The Writers’ Block Forum consists of two unique boards to enhance the Austen Authors website experience for our readers.
Austen Novel Read Along is the board for our ongoing discussion of a Jane Austen novel. Beginning with Lady Susan, new portions of the original text are posted every Wednesday. This is a Discussion board with comments welcome and encouraged! No registration is required to join the discussion.
Jane Austen’s Reading Salon is the board where we freely showcase our writing: short stories, excerpts, deleted scenes, poetry, and other assorted samples, both Austenesque and beyond Austen’s world. This is a “read-only” board. Read to your heart’s content and check back periodically for new posts.
Moriarty is gone…and with him the funds which had supported Junius Winters. Also, as we learned in Ch XXVI, none of Moriarty’s minions knew or cared why Kitty had been held captive in Paris. Now it is every man for himself…and most particularly that meant the greedy Winters. Please enjoy these two chapters deep in the transition from the Dark Passage to the Renoir Likeness.
The story begins some six months before the events of Pride and Prejudice. Mr. Darcy is set to marry his cousin Anne, and Jane is set to marry Mr. Collins. Needless to say, Elizabeth has other ideas. (This is chapter one of a work in progress. Editing has yet to occur, so ignore the typos, please.)
I am about 2/3s of the way through “The Exile”…the story of Kitty Bennet’s experiences after her trip through the Wardrobe. Here we find Lord Henry Fitzwilliam, now Earl of Matlock for 11 months, as he strives to find the missing Kitty Bennet. She had been last seen in Harrods on July 4th where she had been unexpectedly met by Junius Winters (yes…”W”s are generally bad). A letter had been left in Kitty’s chambers which indicated that she had, on the spur of the moment, traveled to the South of France. Henry has come to 221B Baker Street to consult with the most noted detective of the day. Please remember that I am a believer that the act of writing fiction (World as Myth) creates reality. Thus, when Arthur Conan Doyle wrote the Holmes stories, the detective was inserted in the reality into which Kitty, Henry and the rest are thrust. I also believe that as Doyle never explained why Professor Moriarty decided to kill Homes in “The Final Problem.” The crux of The Exile (I’m not tellin’…wait until May!) offers a logical explanation. I do hope you enjoy this fix. BTW…you may find that reading Book 1 of the Bennet Wardrobe Series “The Keeper: Mary Bennet’s Extraordinary Journey” useful as you prepare for “The Exile: Kitty Bennet and the Belle Epoque.”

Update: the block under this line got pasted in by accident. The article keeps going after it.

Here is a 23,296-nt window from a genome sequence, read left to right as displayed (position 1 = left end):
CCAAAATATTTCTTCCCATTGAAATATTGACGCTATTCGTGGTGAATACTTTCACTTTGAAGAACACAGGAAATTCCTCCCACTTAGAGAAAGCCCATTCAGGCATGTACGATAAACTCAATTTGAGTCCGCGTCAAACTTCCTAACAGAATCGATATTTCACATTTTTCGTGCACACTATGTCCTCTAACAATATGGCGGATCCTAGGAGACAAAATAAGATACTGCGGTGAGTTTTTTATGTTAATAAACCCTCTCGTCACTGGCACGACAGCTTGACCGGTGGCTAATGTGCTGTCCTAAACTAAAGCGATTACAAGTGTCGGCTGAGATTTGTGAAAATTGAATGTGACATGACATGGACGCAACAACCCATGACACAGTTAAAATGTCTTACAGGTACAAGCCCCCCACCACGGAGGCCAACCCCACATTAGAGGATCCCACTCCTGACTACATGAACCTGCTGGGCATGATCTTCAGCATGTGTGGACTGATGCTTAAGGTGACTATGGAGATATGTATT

The Exile seems to be going down a darker path than I had originally imagined. But, perhaps Kitty Bennet must go through great trials before she becomes the great lady the Wardrobe knew she would become. Enjoy this bit from the early part of the book.
Book 2 of the Bennet Wardrobe Series is in Progress. “The Exile: Kitty Bennet and the Belle Epoque” See Chapter Two. Henry Fitzwilliam and Kitty Bennet are visiting the Bennet Family Trust offices to learn more about Kitty’s future.
A Dance with Mr. Darcy takes place some five years after the elopement of Lydia Bennet with Mr. Wickham. There has been no second proposal, for Darcy has been seriously injured in a carriage accident as he returns to Hertfordshire after learning of Lady Catherine’s attack upon Elizabeth and has a lengthy convalescence. Before he can recover, Elizabeth has married another. Kismet or Fate or whatever name you wish to give it intervenes, and the two are thrown together outside of an inn across the Scottish border; yet, there are many obstacles to overcome before they can claim happiness.
The first book in a new Regency trilogy. Angel Comes to the Devil’s Keep brings together Angelica Lovelace, an American born hoyden of English parents, and Huntington McLaughlin, the Marquess of Malvern.
In this tale, there’s no letter of explanation from Darcy and no visit to Pemberley by Elizabeth. Essentially, there’s no chance for Darcy and Elizabeth to come together until they strike a very unusual bargain.